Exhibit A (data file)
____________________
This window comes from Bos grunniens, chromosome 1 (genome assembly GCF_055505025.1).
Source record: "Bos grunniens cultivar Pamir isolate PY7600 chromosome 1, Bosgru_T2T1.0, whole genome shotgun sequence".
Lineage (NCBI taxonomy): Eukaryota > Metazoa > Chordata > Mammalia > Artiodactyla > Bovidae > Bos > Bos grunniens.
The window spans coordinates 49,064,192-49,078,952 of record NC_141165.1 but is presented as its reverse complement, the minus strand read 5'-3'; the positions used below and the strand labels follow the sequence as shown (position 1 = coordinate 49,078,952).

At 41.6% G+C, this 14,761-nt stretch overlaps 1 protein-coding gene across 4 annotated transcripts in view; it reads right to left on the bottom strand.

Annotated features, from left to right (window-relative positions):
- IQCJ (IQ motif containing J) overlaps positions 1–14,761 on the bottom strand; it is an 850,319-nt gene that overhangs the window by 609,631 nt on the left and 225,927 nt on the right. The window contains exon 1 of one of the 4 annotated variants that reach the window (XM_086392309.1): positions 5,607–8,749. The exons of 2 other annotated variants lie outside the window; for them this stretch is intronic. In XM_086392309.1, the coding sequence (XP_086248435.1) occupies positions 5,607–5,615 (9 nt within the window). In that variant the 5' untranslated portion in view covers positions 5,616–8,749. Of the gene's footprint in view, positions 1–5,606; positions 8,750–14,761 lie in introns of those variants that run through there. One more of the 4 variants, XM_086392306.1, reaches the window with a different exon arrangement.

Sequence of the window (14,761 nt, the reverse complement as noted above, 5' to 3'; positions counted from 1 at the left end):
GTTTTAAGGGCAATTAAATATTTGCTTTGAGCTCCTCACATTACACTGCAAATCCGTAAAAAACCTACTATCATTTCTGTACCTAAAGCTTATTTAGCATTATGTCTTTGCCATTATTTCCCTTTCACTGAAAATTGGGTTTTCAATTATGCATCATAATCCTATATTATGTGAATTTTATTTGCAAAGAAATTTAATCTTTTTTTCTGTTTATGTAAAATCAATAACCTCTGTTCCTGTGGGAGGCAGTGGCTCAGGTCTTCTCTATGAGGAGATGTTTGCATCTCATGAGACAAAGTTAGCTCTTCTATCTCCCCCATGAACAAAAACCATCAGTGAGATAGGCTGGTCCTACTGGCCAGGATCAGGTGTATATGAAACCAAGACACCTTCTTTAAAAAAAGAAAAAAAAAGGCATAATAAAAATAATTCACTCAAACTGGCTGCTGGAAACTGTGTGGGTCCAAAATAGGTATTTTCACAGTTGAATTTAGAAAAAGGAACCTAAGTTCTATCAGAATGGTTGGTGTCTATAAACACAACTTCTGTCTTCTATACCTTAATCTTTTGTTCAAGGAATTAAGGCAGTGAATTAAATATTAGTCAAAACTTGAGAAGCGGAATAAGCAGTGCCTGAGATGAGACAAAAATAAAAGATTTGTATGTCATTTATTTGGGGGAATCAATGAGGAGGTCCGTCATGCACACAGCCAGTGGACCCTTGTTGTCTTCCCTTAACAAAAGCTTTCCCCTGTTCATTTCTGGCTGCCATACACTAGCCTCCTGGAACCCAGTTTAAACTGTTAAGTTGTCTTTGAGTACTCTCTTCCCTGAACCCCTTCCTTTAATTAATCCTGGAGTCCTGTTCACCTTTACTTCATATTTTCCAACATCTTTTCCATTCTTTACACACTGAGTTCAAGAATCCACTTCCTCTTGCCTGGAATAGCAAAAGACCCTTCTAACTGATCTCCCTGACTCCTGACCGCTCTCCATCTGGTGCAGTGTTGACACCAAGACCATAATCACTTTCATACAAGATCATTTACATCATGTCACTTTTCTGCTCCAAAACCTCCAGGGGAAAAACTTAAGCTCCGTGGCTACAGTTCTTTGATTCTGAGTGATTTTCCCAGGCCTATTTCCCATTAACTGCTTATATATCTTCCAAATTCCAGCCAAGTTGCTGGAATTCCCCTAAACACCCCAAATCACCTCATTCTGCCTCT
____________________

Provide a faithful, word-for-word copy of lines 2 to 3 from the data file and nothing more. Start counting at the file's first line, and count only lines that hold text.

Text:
Source record: "Bos grunniens cultivar Pamir isolate PY7600 chromosome 1, Bosgru_T2T1.0, whole genome shotgun sequence".
Lineage (NCBI taxonomy): Eukaryota > Metazoa > Chordata > Mammalia > Artiodactyla > Bovidae > Bos > Bos grunniens.